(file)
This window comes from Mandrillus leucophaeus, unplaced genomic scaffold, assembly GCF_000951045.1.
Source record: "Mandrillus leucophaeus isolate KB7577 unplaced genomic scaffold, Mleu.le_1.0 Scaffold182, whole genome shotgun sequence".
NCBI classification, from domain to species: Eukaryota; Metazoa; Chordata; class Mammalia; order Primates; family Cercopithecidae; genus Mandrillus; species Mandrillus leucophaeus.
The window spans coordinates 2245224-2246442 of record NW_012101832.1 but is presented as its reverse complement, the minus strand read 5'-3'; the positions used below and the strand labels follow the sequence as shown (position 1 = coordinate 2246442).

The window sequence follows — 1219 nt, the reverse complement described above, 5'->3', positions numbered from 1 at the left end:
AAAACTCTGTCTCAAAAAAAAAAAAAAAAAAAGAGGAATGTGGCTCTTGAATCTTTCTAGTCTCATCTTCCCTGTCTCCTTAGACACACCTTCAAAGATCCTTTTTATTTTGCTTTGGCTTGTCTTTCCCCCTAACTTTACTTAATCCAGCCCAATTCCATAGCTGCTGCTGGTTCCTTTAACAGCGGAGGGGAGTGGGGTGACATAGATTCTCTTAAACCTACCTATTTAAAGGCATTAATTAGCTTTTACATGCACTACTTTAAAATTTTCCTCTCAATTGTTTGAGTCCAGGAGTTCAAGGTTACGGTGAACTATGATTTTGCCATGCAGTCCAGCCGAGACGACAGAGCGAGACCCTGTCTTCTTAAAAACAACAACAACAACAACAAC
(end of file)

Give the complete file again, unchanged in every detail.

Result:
This window comes from Mandrillus leucophaeus, unplaced genomic scaffold, assembly GCF_000951045.1.
Source record: "Mandrillus leucophaeus isolate KB7577 unplaced genomic scaffold, Mleu.le_1.0 Scaffold182, whole genome shotgun sequence".
NCBI classification, from domain to species: Eukaryota; Metazoa; Chordata; class Mammalia; order Primates; family Cercopithecidae; genus Mandrillus; species Mandrillus leucophaeus.
The window spans coordinates 2245224-2246442 of record NW_012101832.1 but is presented as its reverse complement, the minus strand read 5'-3'; the positions used below and the strand labels follow the sequence as shown (position 1 = coordinate 2246442).

The window sequence follows — 1219 nt, the reverse complement described above, 5'->3', positions numbered from 1 at the left end:
AAAACTCTGTCTCAAAAAAAAAAAAAAAAAAAGAGGAATGTGGCTCTTGAATCTTTCTAGTCTCATCTTCCCTGTCTCCTTAGACACACCTTCAAAGATCCTTTTTATTTTGCTTTGGCTTGTCTTTCCCCCTAACTTTACTTAATCCAGCCCAATTCCATAGCTGCTGCTGGTTCCTTTAACAGCGGAGGGGAGTGGGGTGACATAGATTCTCTTAAACCTACCTATTTAAAGGCATTAATTAGCTTTTACATGCACTACTTTAAAATTTTCCTCTCAATTGTTTGAGTCCAGGAGTTCAAGGTTACGGTGAACTATGATTTTGCCATGCAGTCCAGCCGAGACGACAGAGCGAGACCCTGTCTTCTTAAAAACAACAACAACAACAACAAC